Amin: Don’t switch to need aware admissions

To the editor,

Changing admissions from need-blind to need-aware would be a detriment to the culture and the educational experience of the entire student population. The diversity of the intimate Case Western Reserve University community enhances overall student experience as students are exposed to range of perspectives and experiences of their peers.

To place this conversation in the larger national context, in September 2015, more than 80 private and public universities joined together to form the Coalition of Affordability, Access and Success. The Coalition’s goal is to encourage students to “improve the college admissions application process for all students” by utilizing an alternative application than the widely used Common Application. Member institutions of the Coalition include all Ivy League Universities, University of Pittsburgh, Duke University and University of Chicago. The requirements to join the Coalition are the ability to meet the full, demonstrated financial need of every domestic student admitted and the condition to graduate at least 70 percent of students within six years. Currently CWRU is ineligible to join the Coalition because it is unable to meet 100 percent of student’s needs.

I firmly believe CWRU’s administration’s deliberation to become need-aware is a direct consequence of its desire to be part of the Coalition. If CWRU was need-aware, it would be able to admit only students for whom the university was able to meet the full, demonstrated financial need. However this would be a detriment to the current socioeconomic diversity on campus.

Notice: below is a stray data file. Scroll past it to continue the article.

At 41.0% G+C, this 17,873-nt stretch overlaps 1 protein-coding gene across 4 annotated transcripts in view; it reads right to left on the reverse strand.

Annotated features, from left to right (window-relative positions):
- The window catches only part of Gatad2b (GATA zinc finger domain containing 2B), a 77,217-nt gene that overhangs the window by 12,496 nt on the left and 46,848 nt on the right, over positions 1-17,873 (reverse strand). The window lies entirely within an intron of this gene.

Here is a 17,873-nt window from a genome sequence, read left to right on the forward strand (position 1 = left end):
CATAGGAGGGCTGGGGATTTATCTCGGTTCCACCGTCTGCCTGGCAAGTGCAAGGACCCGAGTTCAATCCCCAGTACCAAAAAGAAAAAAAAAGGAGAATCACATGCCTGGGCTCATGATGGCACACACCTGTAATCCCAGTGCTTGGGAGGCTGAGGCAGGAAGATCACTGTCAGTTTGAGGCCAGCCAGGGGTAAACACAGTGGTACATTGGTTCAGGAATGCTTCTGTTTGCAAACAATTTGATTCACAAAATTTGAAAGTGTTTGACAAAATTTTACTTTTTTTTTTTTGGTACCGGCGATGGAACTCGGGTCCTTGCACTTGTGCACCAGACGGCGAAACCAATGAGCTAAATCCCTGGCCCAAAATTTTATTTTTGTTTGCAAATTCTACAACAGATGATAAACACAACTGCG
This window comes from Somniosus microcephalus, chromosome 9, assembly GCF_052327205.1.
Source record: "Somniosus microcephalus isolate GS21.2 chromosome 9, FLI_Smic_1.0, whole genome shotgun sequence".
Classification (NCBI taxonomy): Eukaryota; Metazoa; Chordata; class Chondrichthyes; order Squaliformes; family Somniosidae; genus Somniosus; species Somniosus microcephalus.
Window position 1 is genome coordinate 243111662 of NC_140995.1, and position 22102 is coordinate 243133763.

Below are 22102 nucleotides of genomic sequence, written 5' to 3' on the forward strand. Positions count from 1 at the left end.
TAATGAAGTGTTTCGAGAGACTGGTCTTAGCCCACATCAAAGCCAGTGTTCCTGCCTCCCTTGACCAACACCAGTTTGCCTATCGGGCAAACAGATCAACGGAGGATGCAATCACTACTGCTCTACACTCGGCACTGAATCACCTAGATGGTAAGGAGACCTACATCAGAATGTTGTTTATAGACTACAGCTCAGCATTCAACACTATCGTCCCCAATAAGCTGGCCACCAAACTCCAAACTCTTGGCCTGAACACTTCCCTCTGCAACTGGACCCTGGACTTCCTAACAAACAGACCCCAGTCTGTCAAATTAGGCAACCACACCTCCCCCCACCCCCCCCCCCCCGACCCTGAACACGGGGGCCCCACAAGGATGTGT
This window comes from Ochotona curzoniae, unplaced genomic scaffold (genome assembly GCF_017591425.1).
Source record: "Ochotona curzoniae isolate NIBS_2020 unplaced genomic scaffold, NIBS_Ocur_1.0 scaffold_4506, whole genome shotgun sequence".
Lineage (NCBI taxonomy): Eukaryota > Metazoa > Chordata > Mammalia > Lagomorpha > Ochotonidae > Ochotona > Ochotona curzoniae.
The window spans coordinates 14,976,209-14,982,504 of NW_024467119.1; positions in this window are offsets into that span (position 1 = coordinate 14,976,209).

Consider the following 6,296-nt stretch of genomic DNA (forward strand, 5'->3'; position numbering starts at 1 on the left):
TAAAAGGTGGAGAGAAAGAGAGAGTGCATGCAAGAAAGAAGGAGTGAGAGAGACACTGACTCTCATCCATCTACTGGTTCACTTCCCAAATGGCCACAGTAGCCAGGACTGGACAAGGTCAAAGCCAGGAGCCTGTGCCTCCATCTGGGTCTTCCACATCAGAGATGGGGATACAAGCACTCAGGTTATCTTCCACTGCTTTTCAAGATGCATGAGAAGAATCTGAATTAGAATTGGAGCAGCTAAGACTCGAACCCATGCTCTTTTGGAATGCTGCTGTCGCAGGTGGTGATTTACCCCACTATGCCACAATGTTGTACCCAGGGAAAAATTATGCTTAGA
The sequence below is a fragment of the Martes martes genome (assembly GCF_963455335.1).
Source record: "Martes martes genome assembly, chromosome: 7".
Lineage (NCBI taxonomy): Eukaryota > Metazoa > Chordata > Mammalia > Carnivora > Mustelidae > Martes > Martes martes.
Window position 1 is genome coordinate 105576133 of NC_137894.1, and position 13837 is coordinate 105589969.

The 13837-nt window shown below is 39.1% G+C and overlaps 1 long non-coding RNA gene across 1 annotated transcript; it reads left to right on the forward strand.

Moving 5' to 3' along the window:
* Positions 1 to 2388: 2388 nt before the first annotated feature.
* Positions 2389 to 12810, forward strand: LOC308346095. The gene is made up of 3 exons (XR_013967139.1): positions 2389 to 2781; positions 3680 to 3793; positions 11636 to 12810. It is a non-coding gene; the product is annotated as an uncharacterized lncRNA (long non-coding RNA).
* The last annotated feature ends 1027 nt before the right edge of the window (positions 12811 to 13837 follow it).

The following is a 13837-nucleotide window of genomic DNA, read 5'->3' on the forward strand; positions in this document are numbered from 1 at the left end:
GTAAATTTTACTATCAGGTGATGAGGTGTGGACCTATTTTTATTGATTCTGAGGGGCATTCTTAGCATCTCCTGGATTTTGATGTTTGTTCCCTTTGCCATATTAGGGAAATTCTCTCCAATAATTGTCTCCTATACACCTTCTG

Socioeconomic diversity is an essential part of CWRU culture. In my opinion, the undergraduate experience is built on more than class grades. In the past four years, I have been shaped just as much, if not more, by conversations I have had with my peers from a variety of different backgrounds and cultures. The intimate community of CWRU allows students to learn from each other and gain a broader exposure outside his or her own immediate upbringing. I hope the university will aim to continue to cultivate and increase this socioeconomic diversity on campus to help create a fuller and richer university student experience rather than cripple it through need-aware admissions.

I sincerely agree that CWRU needs to make significant strides to meet the full demonstrated financial need for all its students. I do not have any magical financial solutions to increase the endowment by $500 million to meet full demonstrated need. However I firmly believe that changing to need-aware is the wrong solution to this issue as it would be an enormous detriment to the student educational experience.

I am looking forward the ongoing debate on campus about this issue.

Unnati Amin
Fourth-year student